First Aid Beauty
These attacks were all traced back to a single hacking group known as Magecart. In 2019, the group was believed to have struck again, this time targeting Proctor & Gamble-owned skincare brand First Aid Beauty. This was reported to be an unusually sophisticated attack, with the malicious code tailored not to run for non-US visitors or users on Linux - which indicates a deliberate attempt to avoid the attention of security researchers who commonly use this platform.
While larger companies will often make the headlines due to the number of people potentially affected, it doesn't mean they'll be the only targets. In fact, Symantec's research suggests small and medium-sized merchants are just as much at risk, if not more so.
For instance, during a three-day period in September 2018, it identified 1,000 formjacking attempts across 57 websites, ranging from an Australian fashion retailer to a French outdoor accessories supplier. This illustrates that any organization that does business online could be at risk.
How can you spot formjacking?
Another factor that hackers can take advantage of is that formjacking can be very difficult for end-users to spot. While consumers have long been taught to verify the identity of any web page they enter personal details into, and only use those that are certified as secure using HTTPS, a page that has been compromised by formjacking will pass all these checks, so even the most security-conscious shopper can be targeted.
Since an individual is entering their details on a legitimate website, which appears completely unchanged to the end-user, and the retailer is still receiving the correct details unaltered, it is often simply not possible for a customer to tell if the form they're using has been compromised. Therefore, it's up to merchants themselves to secure their websites.
However, this may be easier said than done. Many larger, more professional formjacking attacks take active steps to evade detection. The Magecart group, for example, set up spoofed web domains designed to look like those of the legitimate company and even purchased paid SSL certificates from Comodo to make them look more like legitimate servers.
How to prevent formjacking attacks
This doesn't mean businesses are helpless to prevent formjacking, as there are still steps they can take to reduce their risk. Here are a few defenses every business should have in place.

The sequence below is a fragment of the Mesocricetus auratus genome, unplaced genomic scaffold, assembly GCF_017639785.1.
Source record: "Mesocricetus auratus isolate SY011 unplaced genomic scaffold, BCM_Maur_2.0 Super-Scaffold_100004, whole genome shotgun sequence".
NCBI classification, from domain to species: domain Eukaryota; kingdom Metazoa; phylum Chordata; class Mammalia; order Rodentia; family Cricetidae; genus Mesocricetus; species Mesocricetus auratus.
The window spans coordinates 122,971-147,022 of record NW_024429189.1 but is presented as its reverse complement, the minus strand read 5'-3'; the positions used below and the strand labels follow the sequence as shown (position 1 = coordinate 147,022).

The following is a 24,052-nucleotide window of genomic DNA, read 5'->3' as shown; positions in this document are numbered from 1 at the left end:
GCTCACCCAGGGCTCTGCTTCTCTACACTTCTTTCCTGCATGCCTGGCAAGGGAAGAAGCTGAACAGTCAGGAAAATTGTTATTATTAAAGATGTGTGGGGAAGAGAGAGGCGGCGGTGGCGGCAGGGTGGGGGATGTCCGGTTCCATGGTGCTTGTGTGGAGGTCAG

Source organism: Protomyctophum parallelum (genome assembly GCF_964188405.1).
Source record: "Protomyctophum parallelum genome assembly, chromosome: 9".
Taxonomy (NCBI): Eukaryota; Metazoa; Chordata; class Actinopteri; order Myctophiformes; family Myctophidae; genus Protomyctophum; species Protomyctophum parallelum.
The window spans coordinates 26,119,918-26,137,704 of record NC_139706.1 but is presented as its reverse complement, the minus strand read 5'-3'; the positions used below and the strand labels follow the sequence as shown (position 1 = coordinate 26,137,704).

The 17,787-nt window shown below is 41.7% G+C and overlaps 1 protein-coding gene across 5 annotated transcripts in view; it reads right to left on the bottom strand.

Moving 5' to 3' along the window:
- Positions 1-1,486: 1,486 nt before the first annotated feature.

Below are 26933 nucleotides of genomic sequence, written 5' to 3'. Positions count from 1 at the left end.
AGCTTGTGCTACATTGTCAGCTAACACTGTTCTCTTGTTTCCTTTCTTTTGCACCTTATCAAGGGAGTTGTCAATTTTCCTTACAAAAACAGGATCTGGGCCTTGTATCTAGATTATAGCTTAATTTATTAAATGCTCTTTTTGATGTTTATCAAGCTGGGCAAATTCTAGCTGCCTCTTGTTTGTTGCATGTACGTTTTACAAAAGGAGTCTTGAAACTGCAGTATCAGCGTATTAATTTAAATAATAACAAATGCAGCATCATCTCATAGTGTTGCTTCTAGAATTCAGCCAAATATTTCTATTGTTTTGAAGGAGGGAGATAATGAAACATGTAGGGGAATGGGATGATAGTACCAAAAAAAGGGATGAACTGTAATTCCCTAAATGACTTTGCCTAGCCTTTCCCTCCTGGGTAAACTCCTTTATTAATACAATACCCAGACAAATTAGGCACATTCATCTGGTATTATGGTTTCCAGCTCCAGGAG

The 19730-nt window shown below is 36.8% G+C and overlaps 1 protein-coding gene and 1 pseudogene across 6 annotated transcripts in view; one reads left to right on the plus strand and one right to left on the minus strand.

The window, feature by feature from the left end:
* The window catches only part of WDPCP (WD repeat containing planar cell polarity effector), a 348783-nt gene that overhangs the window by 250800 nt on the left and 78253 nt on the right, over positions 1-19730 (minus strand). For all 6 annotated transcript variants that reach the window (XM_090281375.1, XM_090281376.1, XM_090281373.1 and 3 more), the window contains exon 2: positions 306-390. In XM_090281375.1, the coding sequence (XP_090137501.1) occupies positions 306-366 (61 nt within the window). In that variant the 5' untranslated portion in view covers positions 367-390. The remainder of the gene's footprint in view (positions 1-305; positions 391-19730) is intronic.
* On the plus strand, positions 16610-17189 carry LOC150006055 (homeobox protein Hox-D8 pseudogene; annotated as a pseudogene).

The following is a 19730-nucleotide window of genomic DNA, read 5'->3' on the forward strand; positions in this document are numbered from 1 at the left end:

Use effective IDPS solutions
The best solution is to ensure the malicious code can't be added in the first place, so one of the first steps any online merchant should take is to ensure they have an effective, up-to-date intrusion detection and prevention system (IDPS) in place. This should be able to identify any changes to a website's code, which can be a telltale sign of a formjacking attack.
Focus on your supply chain
It's not enough just to lock down your own systems, as many formjacking attacks originate in third parties, with the software supply chain often used as the primary infection point. These supply chain attacks that target target firms are particularly useful for hackers that wish to gain access to larger enterprises with advanced security defenses, as these suppliers are often smaller companies that don't have the same security resources as their larger customers. Therefore, any software delivered from these firms must be closely scrutinized.
Have a Content Security Policy
HTTP directives such as HTTP Content-Security-Policy (CSP) and Subresource Integrity (SRI) can place restrictions on where scripts can be loaded from, what they can do, and where they send data. For example, Symantec notes that with the right policies, a CSP can define a whitelist from which scripts can be loaded and block malicious code from being loaded from remote locations. However, this can cause issues if firms are dependent on third party software.
Test, test, test
Symantec recommends testing every new update - even the smallest and most legitimate-seeming ones - in test environments or sandboxes before they're set live, in order to spot any odd behavior. You can also set up simulated purchases to track interactions and look for suspicious activity, for example.
A thorough testing regime should be supported by ongoing behavior monitoring of all activity on a system. This can also help identify any unwanted patterns and allow firms to block anything suspicious before damage can be done. For instance, regularly crawling your website with an automated framework like PhantomJS can identify any unusual activity, such as resources being loaded from new domains.
With the right defenses in place, you can ensure your website is free from any unwanted code that puts your customers at risk, which is essential for protecting both your revenue and your reputation.